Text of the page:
Anyone who does all the right things, saves money for emergencies, yet life hands them more emergencies than their resources can support.
You, if physical and/or mental disabilities happened, if you didn't have family, friends, or fiscal assets to meet the health costs and support that might be needed.
When I believe homelessness can only happen to "other" people, I delude myself.
There but for the grace of the universe go I.
Lynelle Wilcox is a Salem resident.
You can reach her at firstname.lastname@example.org
“What if it was you?”
Meet “Joe.” Story by Bob Francis
Cindy and I volunteer to serve coffee to the homeless early in the mornings where we live in Salem, Oregon. We enjoy doing this because we meet so many people who greet us with a smile and a great big “thank you.” We often find them curled up in the alcoves of businesses, under the bridges, on the sidewalks or sitting outside the local transient shelter. We are amazed at their kindness, their genuine thankfulness that somebody cares enough to give them a cup of coffee and warm words.
Some that we meet are veterans who are experiencing PTSD and have difficulties adjusting to society, some have lost their homes and just do not have the money to afford a place to live, some have mental problems ranging from depression to full out schizophrenia. Regardless of what brought them to this place, they all share the same thing: they are extremely vulnerable and life on the streets is a daily struggle for survival. They constantly worry about being robbed, mugged, and even physically assaulted by some who spit on them or kick them as they pass them by on the street. They are often harassed by the police and treated by the general populace as if they are invisible.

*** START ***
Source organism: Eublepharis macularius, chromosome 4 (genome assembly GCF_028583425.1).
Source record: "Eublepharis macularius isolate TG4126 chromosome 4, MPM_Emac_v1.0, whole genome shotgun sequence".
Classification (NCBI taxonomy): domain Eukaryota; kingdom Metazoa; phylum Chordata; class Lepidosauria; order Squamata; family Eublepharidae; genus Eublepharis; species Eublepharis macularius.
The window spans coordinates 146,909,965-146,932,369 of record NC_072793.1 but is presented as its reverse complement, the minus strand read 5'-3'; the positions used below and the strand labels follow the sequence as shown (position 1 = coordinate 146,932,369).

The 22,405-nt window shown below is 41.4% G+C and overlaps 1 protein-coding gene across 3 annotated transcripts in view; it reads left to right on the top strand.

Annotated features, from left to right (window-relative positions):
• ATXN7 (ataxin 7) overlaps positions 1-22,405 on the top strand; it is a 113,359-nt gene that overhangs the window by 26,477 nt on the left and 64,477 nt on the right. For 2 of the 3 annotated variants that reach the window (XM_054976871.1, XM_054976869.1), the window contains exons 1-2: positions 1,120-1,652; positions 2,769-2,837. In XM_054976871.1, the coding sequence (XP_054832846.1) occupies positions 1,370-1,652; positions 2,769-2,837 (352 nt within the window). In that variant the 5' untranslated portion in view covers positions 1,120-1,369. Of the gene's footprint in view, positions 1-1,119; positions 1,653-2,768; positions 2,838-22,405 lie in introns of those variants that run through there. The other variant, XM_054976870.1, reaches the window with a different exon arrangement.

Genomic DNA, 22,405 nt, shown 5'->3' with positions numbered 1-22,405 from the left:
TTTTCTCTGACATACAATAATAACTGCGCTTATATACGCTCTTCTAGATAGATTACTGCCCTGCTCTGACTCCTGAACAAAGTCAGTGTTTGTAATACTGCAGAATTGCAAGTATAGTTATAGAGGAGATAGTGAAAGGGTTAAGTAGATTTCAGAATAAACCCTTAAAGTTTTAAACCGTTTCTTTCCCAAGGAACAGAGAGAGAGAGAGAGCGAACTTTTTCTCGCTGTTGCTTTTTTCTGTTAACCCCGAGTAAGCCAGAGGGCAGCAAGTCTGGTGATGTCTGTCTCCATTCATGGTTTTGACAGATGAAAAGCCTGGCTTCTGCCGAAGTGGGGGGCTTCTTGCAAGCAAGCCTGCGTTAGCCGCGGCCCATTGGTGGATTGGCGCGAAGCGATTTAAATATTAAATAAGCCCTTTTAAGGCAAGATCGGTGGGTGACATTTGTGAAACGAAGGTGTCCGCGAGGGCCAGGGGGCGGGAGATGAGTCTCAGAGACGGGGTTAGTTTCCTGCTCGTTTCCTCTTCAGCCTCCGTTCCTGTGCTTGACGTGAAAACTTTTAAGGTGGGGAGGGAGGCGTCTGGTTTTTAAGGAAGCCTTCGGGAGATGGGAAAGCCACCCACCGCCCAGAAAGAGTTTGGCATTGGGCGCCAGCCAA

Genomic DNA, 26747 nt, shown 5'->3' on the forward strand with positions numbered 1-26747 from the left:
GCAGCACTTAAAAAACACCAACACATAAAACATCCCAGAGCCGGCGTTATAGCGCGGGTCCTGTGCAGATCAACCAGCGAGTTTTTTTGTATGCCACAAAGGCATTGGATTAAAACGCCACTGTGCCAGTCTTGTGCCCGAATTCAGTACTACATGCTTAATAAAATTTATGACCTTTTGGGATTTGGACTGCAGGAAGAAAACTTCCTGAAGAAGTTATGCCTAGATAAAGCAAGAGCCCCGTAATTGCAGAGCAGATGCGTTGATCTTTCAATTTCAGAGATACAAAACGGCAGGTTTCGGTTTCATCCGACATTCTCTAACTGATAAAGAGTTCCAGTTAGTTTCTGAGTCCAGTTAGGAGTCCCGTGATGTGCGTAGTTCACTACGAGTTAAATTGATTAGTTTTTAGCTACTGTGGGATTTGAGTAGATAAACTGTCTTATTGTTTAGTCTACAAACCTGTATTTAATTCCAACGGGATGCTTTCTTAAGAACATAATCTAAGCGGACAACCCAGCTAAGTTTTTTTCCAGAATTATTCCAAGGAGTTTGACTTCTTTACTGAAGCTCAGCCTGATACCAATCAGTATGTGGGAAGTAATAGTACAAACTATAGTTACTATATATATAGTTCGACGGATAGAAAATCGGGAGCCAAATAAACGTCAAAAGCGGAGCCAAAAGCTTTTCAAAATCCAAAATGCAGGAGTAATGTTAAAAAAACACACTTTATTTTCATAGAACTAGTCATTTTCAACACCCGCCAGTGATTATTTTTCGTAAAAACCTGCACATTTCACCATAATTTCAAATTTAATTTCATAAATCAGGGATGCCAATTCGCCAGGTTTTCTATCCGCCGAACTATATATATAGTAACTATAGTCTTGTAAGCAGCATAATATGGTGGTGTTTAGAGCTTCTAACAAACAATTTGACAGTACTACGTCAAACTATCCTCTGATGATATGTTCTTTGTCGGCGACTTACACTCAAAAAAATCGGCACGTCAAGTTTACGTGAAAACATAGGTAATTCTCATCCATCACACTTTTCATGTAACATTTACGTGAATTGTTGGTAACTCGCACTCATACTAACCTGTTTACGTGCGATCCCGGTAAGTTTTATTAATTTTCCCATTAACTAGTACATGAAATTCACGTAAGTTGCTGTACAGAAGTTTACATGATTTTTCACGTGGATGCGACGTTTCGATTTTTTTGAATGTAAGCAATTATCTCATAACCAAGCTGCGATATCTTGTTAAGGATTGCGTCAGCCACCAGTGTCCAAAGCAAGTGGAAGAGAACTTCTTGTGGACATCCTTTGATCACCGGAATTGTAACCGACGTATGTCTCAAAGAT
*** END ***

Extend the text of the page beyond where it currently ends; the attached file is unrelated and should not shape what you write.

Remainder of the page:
We have come to know some of these folks. One such person is “Joe.” When we meet him on the mornings we serve coffee, Joe is sleeping soundly in an alcove of a business in downtown Salem. A very neat and orderly man by nature, Joe always has his few possessions carefully packed on his bike, which sits in front of the alcove. We greet him with our usual “good morning, Joe, would you like a cup of coffee?” After some stretching and yawning, he looks up at us with that most beautiful warm and gentle smile of his and says, “yes, thank you very much!” We ask him how things are going and he usually just smiles and tells us everything’s fine.
Sometimes, we catch Joe down at Riverfront Park sitting on a bench feeding the ducks and whatever other creature that may pass his way. He greets them with his smile and a few words of encouragement. Joe is about 70 years old and has worked most of his life. He retired with no pension to speak of and now lives off of a very small Social Security stipend, certainly not enough to pay for a roof over the head and all the varied costs of living. So, Joe lives on the street. To me, what is remarkable about Joe is that he maintains his dignity and humanity amidst the most difficult of circumstances. He doesn’t complain about his lot in life while always having a gentle and kind demeanor.
So, remember Joe, will you, the next time you pass a homeless person on the street? There are thousands of Joes in our community who are no different than you or me but for whom life has dealt a difficult hand. Please see them and take the time to help them as you are able.
Bob Francis is a retired Military Minister and lives in Salem, Oregon, with wife Cindy.
Together they are helping our homeless people in Salem.